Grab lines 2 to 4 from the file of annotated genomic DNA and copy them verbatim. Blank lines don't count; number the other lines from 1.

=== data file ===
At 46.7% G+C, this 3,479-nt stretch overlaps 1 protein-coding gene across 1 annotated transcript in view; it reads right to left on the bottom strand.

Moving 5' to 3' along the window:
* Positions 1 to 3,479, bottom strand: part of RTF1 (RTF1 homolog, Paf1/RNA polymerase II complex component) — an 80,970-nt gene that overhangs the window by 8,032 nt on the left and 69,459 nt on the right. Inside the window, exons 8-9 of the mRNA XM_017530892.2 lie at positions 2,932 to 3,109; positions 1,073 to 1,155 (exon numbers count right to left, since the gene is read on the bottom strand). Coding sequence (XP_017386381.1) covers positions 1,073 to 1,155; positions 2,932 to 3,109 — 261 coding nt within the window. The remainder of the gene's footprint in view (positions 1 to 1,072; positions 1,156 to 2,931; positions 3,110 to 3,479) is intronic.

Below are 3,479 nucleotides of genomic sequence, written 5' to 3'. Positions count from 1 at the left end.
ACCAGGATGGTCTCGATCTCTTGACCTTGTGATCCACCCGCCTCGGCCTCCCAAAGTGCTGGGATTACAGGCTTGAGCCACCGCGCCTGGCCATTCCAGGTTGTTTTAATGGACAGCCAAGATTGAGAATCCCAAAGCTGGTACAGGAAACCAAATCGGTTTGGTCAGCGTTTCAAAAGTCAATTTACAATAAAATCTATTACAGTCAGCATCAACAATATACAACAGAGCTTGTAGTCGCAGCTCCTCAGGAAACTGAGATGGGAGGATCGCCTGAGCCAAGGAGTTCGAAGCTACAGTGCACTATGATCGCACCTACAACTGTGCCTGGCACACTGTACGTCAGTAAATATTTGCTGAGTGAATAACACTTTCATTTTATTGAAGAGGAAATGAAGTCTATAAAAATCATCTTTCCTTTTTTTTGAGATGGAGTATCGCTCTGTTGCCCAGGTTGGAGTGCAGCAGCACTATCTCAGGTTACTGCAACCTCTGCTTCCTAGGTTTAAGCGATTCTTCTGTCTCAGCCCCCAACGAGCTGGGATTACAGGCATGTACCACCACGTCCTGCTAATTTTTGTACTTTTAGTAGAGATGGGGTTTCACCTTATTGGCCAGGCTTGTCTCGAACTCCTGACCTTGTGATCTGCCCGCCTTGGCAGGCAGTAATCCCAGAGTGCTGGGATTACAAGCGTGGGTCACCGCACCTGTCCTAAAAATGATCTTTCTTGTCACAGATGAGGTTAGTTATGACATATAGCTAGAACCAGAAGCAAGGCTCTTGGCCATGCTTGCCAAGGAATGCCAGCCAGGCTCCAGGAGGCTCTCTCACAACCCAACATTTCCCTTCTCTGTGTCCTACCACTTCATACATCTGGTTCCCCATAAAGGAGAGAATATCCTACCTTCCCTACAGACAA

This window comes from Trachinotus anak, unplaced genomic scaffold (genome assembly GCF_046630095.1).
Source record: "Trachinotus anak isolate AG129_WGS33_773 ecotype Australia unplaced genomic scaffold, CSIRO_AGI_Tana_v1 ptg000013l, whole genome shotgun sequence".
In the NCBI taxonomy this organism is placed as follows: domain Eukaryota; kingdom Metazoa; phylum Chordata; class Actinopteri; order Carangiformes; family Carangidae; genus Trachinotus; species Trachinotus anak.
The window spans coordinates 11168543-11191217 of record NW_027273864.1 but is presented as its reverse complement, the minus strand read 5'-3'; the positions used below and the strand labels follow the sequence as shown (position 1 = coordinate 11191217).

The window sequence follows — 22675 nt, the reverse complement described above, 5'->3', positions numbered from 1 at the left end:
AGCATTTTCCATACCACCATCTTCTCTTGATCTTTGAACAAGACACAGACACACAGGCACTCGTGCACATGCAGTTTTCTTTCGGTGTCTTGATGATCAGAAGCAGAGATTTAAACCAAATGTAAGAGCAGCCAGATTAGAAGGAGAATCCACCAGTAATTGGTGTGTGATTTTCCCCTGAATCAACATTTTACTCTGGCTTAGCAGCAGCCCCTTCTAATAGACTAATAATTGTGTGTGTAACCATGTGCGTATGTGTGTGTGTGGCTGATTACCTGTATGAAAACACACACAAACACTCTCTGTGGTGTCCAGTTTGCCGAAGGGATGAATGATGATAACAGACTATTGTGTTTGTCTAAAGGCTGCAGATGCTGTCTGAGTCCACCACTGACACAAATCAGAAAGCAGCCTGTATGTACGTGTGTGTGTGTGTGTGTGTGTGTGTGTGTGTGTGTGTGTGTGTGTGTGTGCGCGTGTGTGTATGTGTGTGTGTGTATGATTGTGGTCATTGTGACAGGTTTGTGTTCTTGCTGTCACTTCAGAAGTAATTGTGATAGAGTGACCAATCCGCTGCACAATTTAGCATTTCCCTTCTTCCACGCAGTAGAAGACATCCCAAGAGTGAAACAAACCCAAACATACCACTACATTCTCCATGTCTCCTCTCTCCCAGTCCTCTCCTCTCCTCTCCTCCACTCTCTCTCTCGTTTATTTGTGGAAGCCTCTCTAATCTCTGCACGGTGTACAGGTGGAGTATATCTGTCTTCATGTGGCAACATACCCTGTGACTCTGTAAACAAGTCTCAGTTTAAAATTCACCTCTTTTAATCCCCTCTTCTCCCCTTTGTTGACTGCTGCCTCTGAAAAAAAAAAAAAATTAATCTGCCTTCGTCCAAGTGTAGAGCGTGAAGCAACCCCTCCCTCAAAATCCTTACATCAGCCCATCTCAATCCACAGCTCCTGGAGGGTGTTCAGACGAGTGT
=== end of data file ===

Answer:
Moving 5' to 3' along the window:
* Positions 1 to 3,479, bottom strand: part of RTF1 (RTF1 homolog, Paf1/RNA polymerase II complex component) — an 80,970-nt gene that overhangs the window by 8,032 nt on the left and 69,459 nt on the right. Inside the window, exons 8-9 of the mRNA XM_017530892.2 lie at positions 2,932 to 3,109; positions 1,073 to 1,155 (exon numbers count right to left, since the gene is read on the bottom strand). Coding sequence (XP_017386381.1) covers positions 1,073 to 1,155; positions 2,932 to 3,109 — 261 coding nt within the window. The remainder of the gene's footprint in view (positions 1 to 1,072; positions 1,156 to 2,931; positions 3,110 to 3,479) is intronic.

Below are 3,479 nucleotides of genomic sequence, written 5' to 3'. Positions count from 1 at the left end.